Unexpected grace diffuses, convicts, and comforts.
It was pretty routine if you don’t count the incident with the milk. I’d exchanged small talk with the cashier and sympathized with the sacker over his bundle of defective bags. I’d watched nonchalantly as he sacked my groceries; paid scant attention as he bagged the milk. Then I watched in horror as the carton ripped through the bag, hit the floor, and exploded, raining dairy on everything in close proximity including me.
I responded with a measure of composure if it’s possible to have poise while wiping two-percent off one’s person. I was the picture of patience as the milk was mopped and a new carton procured. I waited calmly for my remaining groceries to be bagged. On the way out the door, I patted myself on the back. “You go, girl! Now, that’s what I call grace.” Pushing my cart with one hand, I used the other to cinch my robe of piety a bit tighter about the middle. Lookin’ good!
I drove the mile-and-a-half from store to home feeling rather fine. Once home, I opened the trunk, then groaned out loud. To my dismay, every single bag had a gaping hole. “You have got to be kidding! Great. This is just great.” Frustrated and tired, I launched a mental tirade. “Talk about incompetence! I oughta report this . . . Mumble, mumble, groan, groan.”
Normally attitudes aren’t fertile ground for heavenly whispers, but today was the exception. As I stepped across the threshold, carefully carrying the first bag, I heard God’s gentle rebuke, “Let him that is without sin cast the first stone.” Words of conviction straight from the mouth of Jesus.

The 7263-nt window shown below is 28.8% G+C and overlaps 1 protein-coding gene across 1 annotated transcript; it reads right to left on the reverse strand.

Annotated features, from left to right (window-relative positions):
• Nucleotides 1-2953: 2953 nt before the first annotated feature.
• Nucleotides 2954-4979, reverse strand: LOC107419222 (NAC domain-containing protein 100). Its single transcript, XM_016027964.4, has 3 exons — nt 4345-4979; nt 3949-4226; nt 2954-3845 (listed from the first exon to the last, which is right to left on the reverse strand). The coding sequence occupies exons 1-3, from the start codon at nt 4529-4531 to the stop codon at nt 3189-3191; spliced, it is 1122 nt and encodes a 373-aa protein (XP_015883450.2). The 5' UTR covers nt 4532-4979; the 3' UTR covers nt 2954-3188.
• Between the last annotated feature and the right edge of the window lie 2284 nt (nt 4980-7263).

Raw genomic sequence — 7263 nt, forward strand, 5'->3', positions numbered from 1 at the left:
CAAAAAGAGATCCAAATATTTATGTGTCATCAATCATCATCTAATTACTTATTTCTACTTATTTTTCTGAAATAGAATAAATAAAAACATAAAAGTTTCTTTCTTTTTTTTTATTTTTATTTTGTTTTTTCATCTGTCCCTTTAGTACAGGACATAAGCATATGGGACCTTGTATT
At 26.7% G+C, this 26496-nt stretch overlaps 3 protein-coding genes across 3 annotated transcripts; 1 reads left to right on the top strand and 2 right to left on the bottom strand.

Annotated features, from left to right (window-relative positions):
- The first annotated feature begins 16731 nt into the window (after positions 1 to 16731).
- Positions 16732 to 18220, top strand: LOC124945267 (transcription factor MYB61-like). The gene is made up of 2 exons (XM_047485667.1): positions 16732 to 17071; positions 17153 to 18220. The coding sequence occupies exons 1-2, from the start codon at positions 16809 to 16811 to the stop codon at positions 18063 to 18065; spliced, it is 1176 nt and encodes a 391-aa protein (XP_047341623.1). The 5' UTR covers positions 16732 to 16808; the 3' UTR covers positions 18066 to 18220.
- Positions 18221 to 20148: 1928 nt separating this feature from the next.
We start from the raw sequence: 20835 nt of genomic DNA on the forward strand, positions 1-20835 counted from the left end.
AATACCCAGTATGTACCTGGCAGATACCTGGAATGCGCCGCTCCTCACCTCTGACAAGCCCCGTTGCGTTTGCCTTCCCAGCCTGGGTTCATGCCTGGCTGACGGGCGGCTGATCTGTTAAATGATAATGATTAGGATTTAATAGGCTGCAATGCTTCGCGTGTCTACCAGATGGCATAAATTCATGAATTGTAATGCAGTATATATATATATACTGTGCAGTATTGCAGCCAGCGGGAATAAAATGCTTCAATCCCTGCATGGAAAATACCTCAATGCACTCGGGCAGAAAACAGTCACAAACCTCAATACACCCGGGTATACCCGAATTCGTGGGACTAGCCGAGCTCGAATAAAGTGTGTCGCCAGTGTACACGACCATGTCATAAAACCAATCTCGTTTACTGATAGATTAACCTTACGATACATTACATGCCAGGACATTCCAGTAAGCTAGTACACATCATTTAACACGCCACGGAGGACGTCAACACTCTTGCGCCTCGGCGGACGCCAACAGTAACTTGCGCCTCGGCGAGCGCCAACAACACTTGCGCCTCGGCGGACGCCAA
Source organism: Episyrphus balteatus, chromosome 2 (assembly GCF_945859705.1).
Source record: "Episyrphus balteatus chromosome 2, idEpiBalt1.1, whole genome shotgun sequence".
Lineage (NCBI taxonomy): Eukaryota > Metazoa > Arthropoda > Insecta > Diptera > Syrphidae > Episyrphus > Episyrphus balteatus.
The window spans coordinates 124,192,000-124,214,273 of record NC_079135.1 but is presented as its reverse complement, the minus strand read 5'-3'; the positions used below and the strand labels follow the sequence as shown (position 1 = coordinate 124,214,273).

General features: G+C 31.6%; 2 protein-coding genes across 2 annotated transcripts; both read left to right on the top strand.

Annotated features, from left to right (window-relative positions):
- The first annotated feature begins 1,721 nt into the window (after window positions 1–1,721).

He was in the Temple, before an audience comprised of novice scholars, religious academia, the ever-present scheming Pharisees, and one lone woman caught in the act of adultery. Shame her, trap Him – that was their intent. Standing the woman before Him they charged, Teacher, this woman was caught red-handed in the act of adultery. Moses, in the Law, gives orders to stone such persons. What do you say?
Bending, Jesus wrote in the dirt with His finger – hardly the response they expected. How long He remained there, or what He wrote, we don’t know. His accusers waited impatiently, determined to press for an answer. Finally, Jesus stood, declaring as He did, Let him that is without sin cast the first stone. Then He bent down and wrote in the dirt once more. Maybe He wrote forgiveness, maybe He wrote grace. Whatever He wrote, when He looked up the woman stood alone before Him.
“Woman, where are they?” He asked, “Does no one condemn you?”
“No one, Master.”
“Neither do I condemn you, go and sin no more” (John 8:1-11).
I knew exactly what God was talking to me about. Just a few weeks earlier I discovered an error, made in a moment of fatigue, which had catapulted the family into financial crisis. I should have noticed it sooner, but didn’t. I was mortified that with a slip of the pen, I’d thrown us into chaos.
I dreaded the moment I would have to tell my husband what I had done. When it came, I sobbed out my confession, then waited for his response. He was within his rights to be angry, instead, he wrapped me in his arms, wiped my tears with his thumb, and whispered, “We’ll get through this somehow.” Then he prayed. Healing grace washed over me like a soothing balm. It melted me, humbled me, left me stunned.
How quickly I’d forgotten.
Forgive me, Father. I have sinned.
Responding with unexpected grace diffuses, convicts, comforts. Slowly, one day at a time He is changing me, conforming me into His image. It’s slow, but I’m learning. Some days I do better than others if you don’t count the incident with the groceries.